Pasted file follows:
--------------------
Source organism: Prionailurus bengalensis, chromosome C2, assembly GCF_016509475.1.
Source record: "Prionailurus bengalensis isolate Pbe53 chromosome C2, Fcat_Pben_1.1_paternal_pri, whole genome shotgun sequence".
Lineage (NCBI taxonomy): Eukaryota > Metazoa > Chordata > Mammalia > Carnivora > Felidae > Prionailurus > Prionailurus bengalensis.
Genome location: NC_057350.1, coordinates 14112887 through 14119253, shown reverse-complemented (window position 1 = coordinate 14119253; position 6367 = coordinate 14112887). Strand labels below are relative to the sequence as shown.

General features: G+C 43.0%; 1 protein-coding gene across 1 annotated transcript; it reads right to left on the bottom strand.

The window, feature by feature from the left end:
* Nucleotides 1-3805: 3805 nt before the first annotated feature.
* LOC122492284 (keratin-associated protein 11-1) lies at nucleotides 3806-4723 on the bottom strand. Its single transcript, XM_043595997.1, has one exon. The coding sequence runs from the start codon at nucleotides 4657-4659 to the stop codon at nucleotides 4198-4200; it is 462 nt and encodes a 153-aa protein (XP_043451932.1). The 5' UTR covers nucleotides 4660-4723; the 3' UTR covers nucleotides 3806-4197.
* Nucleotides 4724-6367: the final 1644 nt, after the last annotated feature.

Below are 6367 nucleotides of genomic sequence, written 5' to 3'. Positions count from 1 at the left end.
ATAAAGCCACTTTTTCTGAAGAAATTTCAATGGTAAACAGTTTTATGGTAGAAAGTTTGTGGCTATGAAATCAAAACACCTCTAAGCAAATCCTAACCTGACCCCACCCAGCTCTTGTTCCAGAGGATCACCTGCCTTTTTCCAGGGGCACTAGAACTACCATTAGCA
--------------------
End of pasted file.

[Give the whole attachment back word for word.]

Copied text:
Source organism: Prionailurus bengalensis, chromosome C2, assembly GCF_016509475.1.
Source record: "Prionailurus bengalensis isolate Pbe53 chromosome C2, Fcat_Pben_1.1_paternal_pri, whole genome shotgun sequence".
Lineage (NCBI taxonomy): Eukaryota > Metazoa > Chordata > Mammalia > Carnivora > Felidae > Prionailurus > Prionailurus bengalensis.
Genome location: NC_057350.1, coordinates 14112887 through 14119253, shown reverse-complemented (window position 1 = coordinate 14119253; position 6367 = coordinate 14112887). Strand labels below are relative to the sequence as shown.

General features: G+C 43.0%; 1 protein-coding gene across 1 annotated transcript; it reads right to left on the bottom strand.

The window, feature by feature from the left end:
* Nucleotides 1-3805: 3805 nt before the first annotated feature.
* LOC122492284 (keratin-associated protein 11-1) lies at nucleotides 3806-4723 on the bottom strand. Its single transcript, XM_043595997.1, has one exon. The coding sequence runs from the start codon at nucleotides 4657-4659 to the stop codon at nucleotides 4198-4200; it is 462 nt and encodes a 153-aa protein (XP_043451932.1). The 5' UTR covers nucleotides 4660-4723; the 3' UTR covers nucleotides 3806-4197.
* Nucleotides 4724-6367: the final 1644 nt, after the last annotated feature.

Below are 6367 nucleotides of genomic sequence, written 5' to 3'. Positions count from 1 at the left end.
ATAAAGCCACTTTTTCTGAAGAAATTTCAATGGTAAACAGTTTTATGGTAGAAAGTTTGTGGCTATGAAATCAAAACACCTCTAAGCAAATCCTAACCTGACCCCACCCAGCTCTTGTTCCAGAGGATCACCTGCCTTTTTCCAGGGGCACTAGAACTACCATTAGCA